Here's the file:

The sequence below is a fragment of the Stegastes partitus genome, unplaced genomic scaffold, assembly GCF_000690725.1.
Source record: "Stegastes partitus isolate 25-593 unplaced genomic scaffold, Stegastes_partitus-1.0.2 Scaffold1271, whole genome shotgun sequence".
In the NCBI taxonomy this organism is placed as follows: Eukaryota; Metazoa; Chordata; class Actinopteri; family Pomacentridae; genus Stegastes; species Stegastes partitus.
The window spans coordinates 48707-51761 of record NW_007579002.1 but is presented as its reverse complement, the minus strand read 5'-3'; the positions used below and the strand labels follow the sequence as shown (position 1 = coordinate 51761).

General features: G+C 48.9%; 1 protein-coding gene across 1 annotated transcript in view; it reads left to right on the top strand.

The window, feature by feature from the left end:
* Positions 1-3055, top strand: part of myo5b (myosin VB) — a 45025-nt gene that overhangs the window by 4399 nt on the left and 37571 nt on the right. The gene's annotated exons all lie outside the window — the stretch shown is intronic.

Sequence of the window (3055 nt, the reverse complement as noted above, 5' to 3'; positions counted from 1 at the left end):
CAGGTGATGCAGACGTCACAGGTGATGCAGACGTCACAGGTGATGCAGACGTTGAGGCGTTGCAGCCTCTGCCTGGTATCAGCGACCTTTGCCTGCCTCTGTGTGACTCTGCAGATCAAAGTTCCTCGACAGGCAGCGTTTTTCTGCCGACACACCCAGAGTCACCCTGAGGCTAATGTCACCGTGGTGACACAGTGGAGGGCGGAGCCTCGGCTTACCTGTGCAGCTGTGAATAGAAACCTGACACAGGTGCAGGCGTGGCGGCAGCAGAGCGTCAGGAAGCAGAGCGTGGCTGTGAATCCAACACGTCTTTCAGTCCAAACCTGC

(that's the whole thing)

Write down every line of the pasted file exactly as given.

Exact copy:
The sequence below is a fragment of the Stegastes partitus genome, unplaced genomic scaffold, assembly GCF_000690725.1.
Source record: "Stegastes partitus isolate 25-593 unplaced genomic scaffold, Stegastes_partitus-1.0.2 Scaffold1271, whole genome shotgun sequence".
In the NCBI taxonomy this organism is placed as follows: Eukaryota; Metazoa; Chordata; class Actinopteri; family Pomacentridae; genus Stegastes; species Stegastes partitus.
The window spans coordinates 48707-51761 of record NW_007579002.1 but is presented as its reverse complement, the minus strand read 5'-3'; the positions used below and the strand labels follow the sequence as shown (position 1 = coordinate 51761).

General features: G+C 48.9%; 1 protein-coding gene across 1 annotated transcript in view; it reads left to right on the top strand.

The window, feature by feature from the left end:
* Positions 1-3055, top strand: part of myo5b (myosin VB) — a 45025-nt gene that overhangs the window by 4399 nt on the left and 37571 nt on the right. The gene's annotated exons all lie outside the window — the stretch shown is intronic.

Sequence of the window (3055 nt, the reverse complement as noted above, 5' to 3'; positions counted from 1 at the left end):
CAGGTGATGCAGACGTCACAGGTGATGCAGACGTCACAGGTGATGCAGACGTTGAGGCGTTGCAGCCTCTGCCTGGTATCAGCGACCTTTGCCTGCCTCTGTGTGACTCTGCAGATCAAAGTTCCTCGACAGGCAGCGTTTTTCTGCCGACACACCCAGAGTCACCCTGAGGCTAATGTCACCGTGGTGACACAGTGGAGGGCGGAGCCTCGGCTTACCTGTGCAGCTGTGAATAGAAACCTGACACAGGTGCAGGCGTGGCGGCAGCAGAGCGTCAGGAAGCAGAGCGTGGCTGTGAATCCAACACGTCTTTCAGTCCAAACCTGC